EO on AI: What security teams need to know
In this episode, Matt Rose digs into the White House’s new executive order on AI, and what it means for software supply chain security.
-Blog: AI needs transparency: How supply chain security tools can protect ML models
-Blog: OWASP Top 10 for LLM update bridges the gap between app sec and AI
-Related ReversingGlass: Trust in Your Software Must be Complete
MATT ROSE: Hi, everyone. Welcome back to another episode of ReversingGlass. I'm Matt Rose, Field CISO at ReversingLabs. And in this installment, we're going to be talking about the EO on AI. Sounds like "E I E I O, old McDonald had a farm," but we're going to go a little different way. A little early Halloween present was delivered to everybody on October 30th, the day before Halloween.
So was it a trick or was it a treat? I'll leave that up to you guys to decide. But, it's really about what the heck is AI? The executive office has really seen the explosive growth and discussion around AI, the applications for where it can be used, and they want to put some guardrails and some boundaries around it to understand what the heck it actually is. AI or artificial intelligence is the platform that uses large language models to basically come up with content, come up with ideas, scour the Internet for different aspects to create things with artificial intelligence.
Well, from a governmental aspect, that's getting a little scary. We all know Terminator and Skynet, the computers took over the world. And I think this is the executive office trying to make a statement about how do we use this correctly? How does it not infringe upon people's jobs, on different aspects of intellectual property, so on and so forth.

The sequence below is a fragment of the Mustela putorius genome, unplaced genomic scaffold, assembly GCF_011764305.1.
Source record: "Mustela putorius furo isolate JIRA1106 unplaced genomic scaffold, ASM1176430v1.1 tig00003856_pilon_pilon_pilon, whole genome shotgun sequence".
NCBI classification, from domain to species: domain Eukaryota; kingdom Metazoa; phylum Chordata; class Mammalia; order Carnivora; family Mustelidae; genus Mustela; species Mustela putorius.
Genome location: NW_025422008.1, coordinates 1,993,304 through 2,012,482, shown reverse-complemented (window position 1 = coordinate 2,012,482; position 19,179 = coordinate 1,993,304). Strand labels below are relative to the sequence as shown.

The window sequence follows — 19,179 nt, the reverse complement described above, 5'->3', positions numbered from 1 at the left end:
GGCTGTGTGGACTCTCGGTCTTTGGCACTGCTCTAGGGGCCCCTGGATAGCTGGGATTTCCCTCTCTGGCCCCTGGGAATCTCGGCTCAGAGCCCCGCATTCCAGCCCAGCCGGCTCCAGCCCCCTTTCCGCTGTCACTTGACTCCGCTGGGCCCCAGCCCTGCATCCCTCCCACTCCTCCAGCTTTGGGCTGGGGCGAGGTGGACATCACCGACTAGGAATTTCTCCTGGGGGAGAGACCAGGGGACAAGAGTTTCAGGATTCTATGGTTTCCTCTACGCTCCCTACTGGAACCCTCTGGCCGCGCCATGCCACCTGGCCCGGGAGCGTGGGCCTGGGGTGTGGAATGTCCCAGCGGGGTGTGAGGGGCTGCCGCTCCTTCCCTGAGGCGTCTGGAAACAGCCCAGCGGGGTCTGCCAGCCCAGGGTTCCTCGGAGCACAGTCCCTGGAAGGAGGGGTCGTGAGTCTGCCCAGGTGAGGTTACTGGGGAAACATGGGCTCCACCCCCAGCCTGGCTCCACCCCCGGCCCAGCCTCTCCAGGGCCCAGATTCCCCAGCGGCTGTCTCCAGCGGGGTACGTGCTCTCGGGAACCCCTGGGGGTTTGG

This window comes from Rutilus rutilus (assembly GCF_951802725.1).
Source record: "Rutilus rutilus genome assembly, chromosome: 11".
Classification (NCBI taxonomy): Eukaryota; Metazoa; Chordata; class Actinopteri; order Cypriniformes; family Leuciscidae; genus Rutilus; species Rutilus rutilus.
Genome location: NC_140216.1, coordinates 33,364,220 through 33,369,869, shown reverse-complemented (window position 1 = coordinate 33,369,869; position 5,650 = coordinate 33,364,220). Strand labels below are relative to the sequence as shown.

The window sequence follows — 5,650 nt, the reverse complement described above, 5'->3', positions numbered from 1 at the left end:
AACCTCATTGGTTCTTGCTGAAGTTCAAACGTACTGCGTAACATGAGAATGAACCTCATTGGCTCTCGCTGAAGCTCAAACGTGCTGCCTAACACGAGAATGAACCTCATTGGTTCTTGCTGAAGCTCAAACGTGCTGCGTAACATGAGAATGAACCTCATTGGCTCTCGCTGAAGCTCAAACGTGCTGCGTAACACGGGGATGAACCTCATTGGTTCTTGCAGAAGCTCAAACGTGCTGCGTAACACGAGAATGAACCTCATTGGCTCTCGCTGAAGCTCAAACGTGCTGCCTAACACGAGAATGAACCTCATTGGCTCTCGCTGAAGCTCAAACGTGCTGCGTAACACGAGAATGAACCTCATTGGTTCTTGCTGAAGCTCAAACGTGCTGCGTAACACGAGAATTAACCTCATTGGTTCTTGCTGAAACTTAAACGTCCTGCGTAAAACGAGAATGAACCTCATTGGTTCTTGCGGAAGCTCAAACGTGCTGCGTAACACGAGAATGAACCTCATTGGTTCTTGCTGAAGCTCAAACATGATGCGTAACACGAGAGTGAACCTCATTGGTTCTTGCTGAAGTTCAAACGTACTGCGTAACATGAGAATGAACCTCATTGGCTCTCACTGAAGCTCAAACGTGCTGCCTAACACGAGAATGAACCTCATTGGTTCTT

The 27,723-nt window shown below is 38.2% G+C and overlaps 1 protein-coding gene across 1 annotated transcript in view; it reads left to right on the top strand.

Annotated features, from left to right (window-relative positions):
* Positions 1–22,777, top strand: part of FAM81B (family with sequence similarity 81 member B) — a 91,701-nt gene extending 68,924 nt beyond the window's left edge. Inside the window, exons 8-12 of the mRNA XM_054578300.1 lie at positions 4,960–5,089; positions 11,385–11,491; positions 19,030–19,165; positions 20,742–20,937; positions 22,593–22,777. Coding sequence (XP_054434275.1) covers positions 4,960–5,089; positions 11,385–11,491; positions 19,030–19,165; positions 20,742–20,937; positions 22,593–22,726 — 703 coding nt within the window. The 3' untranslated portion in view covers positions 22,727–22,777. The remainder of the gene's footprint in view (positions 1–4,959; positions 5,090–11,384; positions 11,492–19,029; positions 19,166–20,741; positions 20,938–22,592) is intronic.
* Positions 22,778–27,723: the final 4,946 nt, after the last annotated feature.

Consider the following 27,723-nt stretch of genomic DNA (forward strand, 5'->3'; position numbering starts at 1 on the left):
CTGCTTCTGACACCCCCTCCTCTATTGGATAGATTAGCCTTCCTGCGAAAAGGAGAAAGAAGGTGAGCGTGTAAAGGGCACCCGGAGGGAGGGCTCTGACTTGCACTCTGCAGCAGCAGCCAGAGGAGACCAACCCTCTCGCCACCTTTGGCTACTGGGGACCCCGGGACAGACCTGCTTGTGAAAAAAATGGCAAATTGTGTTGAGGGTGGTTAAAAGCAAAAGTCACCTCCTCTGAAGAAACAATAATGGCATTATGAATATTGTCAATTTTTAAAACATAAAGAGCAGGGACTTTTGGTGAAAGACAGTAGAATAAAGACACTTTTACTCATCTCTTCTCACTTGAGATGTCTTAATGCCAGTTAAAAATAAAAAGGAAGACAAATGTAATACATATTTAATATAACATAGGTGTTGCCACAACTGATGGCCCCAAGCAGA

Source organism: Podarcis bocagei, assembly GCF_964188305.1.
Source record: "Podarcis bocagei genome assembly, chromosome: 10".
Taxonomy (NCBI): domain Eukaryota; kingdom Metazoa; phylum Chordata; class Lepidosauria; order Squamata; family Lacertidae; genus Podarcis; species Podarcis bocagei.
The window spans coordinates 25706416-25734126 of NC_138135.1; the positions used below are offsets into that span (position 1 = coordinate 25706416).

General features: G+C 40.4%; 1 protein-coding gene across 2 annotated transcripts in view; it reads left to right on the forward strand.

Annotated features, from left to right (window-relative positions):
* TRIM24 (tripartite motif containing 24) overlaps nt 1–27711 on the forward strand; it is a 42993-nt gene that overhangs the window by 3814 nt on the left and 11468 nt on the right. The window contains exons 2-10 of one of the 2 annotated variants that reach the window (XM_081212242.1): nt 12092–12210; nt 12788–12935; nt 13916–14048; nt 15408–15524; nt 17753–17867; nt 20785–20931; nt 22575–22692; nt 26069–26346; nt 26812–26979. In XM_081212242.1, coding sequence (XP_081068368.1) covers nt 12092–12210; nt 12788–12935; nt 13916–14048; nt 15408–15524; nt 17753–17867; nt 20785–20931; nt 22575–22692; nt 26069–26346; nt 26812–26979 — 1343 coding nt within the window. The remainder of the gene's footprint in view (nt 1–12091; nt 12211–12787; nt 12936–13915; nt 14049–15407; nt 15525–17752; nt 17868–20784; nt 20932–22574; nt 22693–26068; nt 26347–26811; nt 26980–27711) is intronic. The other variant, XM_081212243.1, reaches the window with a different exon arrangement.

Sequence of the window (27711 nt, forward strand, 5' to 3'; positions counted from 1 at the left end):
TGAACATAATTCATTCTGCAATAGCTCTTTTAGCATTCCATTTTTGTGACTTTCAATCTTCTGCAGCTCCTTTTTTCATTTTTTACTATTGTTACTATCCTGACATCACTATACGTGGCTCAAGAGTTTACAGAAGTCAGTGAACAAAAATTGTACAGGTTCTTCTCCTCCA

But the interesting thing I see with this executive order, it's very much like the executive order and follow on memorandum around SBOM. We're developing software faster and faster every day. Every company is a technology company. Everyone's using software, creating software applications to do their basic activities, to run businesses, to run governments, to run infrastructure.
And the big thing is, these things are just trusted. And from an SBOM standpoint, the government wanted to have people self attest to understand what the heck is in the applications? Are there supply chain breaches? Same thing with AI. What is this stuff that we're creating with AI? Is it valuable? Has it been compromised from a software side of the house?
Has the software itself that the AI is created and written in compromised? Or are the large data lakes, the data models that it's actually using compromised? So this is just another lens of risk in trying to understand it. We're in the beginning stages of the adoption of AI across many different use cases, industries, governmental agencies.
But how do we actually do that? And the thing I like to say is, you need to be able to trust your software. The first step in trusting your software was an SBOM, a complete SBOM: a final exam of the thing that you're actually developing for your clients or using as an entity. Same thing with AI. If you are leveraging AI to write documents to create research based on the large language models, is that secure?
And it's about transparency. So do you trust your AI platform? Do you trust the software you're creating or consuming? The government thinks that you should, and are trying to put together the correct processes, guardrails, and details on how to trust AI and how it can be used in an effective way. Because, hey, we all know the train's left the station with AI.
It's here, it's doing great things, but is it doing wrong things? Food for thought. I'm Matt Rose, Field CISO, ReversingLabs. Thanks for watching and have a great day everybody.